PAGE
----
The face painting was a short distraction for our party. As soon as I was done, I joined in the conversations about Johnnys and Arashi with the other girls. There was this lady who had admitted to us that she feels like she has a PhD in Johnnys Entertainment since she had been a fan since Hikaru Genji. I kneeled before her and bowed. I am not worthy. I only have a bachelor’s degree in Johnnys Entertainment.
The ground behind our spot was wet. The hot girls behind us must have spilled something because they all moved to the grass area where we were all sitting. Like us, they left one bag to mark their spot. we noticed two white girls standing in between our spot and the wet area. They were around late teens to early twenties. They moved my bag forward, which alarmed me. Why the heck were you touching my bag? But then I thought, maybe the two young girls were with the group behind us. Oh how considerate, they’re moving my bag away from the spillage. I smiled at one of the girls sitting on the grass, the one who looked like Yamada Yu. I was surprised to see that she looked at me back with disbelief and confusion. It felt like she was asking me telepathically, “are they with you?” Jannie and our two girls were also asking each other if the two girls were cutting in.
I stood up and approached the girls. I asked them politely, “Are you with anyone in the line?” They ignored me. “Because you know,” still in the most record breaking politeness anyone has ever done, “we have been waiting since 9:30 a.m.”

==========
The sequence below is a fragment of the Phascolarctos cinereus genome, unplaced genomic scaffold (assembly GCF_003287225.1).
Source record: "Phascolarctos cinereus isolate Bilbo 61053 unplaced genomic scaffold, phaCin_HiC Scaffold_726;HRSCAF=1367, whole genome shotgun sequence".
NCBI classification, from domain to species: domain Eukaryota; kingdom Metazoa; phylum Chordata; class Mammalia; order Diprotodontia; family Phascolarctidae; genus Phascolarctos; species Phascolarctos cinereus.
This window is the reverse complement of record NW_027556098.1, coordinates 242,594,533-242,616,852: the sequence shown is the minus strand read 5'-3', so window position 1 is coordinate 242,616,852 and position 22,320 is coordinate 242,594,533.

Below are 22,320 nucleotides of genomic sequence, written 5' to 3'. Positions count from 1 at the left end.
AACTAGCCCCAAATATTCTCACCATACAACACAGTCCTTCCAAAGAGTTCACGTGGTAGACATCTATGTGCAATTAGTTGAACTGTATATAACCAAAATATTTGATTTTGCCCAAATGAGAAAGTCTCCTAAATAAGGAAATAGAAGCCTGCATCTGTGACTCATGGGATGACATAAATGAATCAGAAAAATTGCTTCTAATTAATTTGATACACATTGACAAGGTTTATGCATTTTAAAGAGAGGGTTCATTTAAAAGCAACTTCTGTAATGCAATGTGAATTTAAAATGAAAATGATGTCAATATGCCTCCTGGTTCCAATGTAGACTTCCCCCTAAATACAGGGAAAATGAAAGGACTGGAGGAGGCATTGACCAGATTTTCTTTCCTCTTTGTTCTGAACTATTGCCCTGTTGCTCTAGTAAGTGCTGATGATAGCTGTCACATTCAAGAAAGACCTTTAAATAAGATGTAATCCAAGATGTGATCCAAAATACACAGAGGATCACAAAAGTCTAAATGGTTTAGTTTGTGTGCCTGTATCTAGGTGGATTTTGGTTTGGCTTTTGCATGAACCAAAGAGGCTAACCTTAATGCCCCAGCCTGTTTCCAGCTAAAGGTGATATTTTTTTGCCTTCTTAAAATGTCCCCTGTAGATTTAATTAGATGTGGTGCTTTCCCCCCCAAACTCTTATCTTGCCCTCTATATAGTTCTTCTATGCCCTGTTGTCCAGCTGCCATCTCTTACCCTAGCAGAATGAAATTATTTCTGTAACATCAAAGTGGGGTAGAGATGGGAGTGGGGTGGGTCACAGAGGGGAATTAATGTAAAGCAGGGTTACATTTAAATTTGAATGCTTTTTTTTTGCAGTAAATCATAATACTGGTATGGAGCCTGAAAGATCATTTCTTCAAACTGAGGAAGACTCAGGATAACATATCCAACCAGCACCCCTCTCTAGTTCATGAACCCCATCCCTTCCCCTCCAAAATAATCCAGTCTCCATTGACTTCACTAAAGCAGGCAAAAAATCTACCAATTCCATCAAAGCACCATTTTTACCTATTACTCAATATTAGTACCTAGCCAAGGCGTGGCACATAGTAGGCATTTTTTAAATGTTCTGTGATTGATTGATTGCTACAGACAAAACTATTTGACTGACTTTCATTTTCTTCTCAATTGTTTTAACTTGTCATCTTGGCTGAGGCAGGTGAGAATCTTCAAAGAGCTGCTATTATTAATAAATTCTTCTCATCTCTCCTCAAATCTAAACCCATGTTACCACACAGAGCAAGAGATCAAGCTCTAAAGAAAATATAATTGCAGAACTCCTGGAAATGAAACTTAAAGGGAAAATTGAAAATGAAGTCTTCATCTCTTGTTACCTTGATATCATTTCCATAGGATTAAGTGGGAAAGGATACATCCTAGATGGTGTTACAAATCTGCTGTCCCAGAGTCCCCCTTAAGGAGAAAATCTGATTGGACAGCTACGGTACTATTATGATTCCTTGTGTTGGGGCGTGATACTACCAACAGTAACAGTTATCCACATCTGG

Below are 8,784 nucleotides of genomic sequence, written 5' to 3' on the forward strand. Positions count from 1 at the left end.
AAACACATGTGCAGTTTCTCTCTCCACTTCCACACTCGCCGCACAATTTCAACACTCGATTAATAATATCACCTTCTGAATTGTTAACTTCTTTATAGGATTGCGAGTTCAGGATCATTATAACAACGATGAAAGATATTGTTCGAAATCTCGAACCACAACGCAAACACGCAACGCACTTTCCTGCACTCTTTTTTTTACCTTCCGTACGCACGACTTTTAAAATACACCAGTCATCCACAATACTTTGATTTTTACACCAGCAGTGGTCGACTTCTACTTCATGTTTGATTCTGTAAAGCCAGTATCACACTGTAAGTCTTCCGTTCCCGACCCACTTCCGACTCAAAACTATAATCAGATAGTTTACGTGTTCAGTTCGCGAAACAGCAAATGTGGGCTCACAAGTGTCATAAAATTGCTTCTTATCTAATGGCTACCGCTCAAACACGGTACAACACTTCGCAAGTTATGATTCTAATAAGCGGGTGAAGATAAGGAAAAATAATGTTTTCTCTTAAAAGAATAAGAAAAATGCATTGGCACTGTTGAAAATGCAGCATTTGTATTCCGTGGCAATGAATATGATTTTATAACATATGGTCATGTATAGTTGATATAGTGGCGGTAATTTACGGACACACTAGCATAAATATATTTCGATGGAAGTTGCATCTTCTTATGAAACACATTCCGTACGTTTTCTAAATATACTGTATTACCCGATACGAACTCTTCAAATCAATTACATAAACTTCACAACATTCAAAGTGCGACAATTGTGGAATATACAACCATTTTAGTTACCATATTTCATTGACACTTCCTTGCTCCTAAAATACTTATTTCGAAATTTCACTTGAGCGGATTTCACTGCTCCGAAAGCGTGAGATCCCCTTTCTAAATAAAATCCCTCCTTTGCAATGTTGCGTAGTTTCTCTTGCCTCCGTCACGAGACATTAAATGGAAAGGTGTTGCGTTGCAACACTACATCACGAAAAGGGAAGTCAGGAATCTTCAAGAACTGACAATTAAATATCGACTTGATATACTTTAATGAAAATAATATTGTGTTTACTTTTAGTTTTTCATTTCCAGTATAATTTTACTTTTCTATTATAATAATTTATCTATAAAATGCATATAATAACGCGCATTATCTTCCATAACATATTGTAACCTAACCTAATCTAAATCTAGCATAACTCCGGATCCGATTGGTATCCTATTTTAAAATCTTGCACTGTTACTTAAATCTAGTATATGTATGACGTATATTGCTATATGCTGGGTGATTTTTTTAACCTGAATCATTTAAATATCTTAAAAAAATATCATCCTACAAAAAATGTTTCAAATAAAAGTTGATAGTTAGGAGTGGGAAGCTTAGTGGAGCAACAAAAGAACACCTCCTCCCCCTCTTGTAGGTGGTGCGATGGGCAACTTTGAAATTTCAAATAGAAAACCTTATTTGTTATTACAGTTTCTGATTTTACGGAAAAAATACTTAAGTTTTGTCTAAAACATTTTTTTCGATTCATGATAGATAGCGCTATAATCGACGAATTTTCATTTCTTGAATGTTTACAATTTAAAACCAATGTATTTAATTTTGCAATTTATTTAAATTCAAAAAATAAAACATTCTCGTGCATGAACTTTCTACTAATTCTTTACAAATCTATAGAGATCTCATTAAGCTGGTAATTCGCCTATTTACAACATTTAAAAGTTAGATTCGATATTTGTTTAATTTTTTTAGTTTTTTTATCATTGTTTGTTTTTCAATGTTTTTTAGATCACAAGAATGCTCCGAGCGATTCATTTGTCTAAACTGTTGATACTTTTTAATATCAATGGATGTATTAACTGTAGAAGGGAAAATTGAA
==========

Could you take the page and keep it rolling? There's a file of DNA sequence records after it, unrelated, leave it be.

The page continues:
The girls finally responded, but refused to look at me. “Oh is this not the end of the line?” the prettier one said.
“Ohno, honey,” I told her with a pout, “the line ends waaaaay over there.” I pointed at the other side of the street. I had no idea where the end of the line was at that point. I didn’t think anybody knew where it was, actually.
Both girls stomped away from us disgruntled. Everybody on the grass stood up and hurriedly went back to the line to secure their spots. Jannie and our girls were teasing me for being straightforward and gutsy shooing the line-jumpers away. I asserted the politeness of my voice, to which Yamada Yu confirmed. The matriarch from the Japanese family behind us cut through the hot girls and asked me, “You been here since 9:30, ne?” I said yes, and she went back to her group telling them it was fine. I’m not sure if they thought I was a line jumper, too, or they just don’t remember me. But, from there on, we would randomly hear “Firipin-jin” (Filipino) in their Japanese sentences.
At 3:00 p.m. K & E left to use the bathroom. 45 minutes later the line started to move. I remember this because I texted K about it. People were getting a lot more antsy because of the rumors. It was almost 4:00 p.m.; we should have been inside by now if the rumors were true. The line jumpers grew in numbers. They weren’t teen-agers anymore. There were women. MEN. Parents with kids. The madness had taken over. It got really ridiculous. And it sparked the ire of the patriarch from that Japanese family behind us.
Our spot in the line was the most attractive to line-jumpers. We were at the very end of the first layer: not too conspicuous, but still near enough get in early. The only barricade the event organizers have in hand runs only up to two groups ahead of us. There were no ropes or fence to separate the layers. Nothing to keep in check the legions of fans who came from all over the world (US & Canada only my butt). We were near the entrance. We were unprotected. And chaos was brewing.
And we're not even inside the concert venue yet.
Arashi / Troublemaker
Arashi / Troublemaker
Arashi Blast In Hawaii -- Part 5 -- 五里霧中
Arashi Blast In Hawaii -- Part 6 -- Eyes with Delight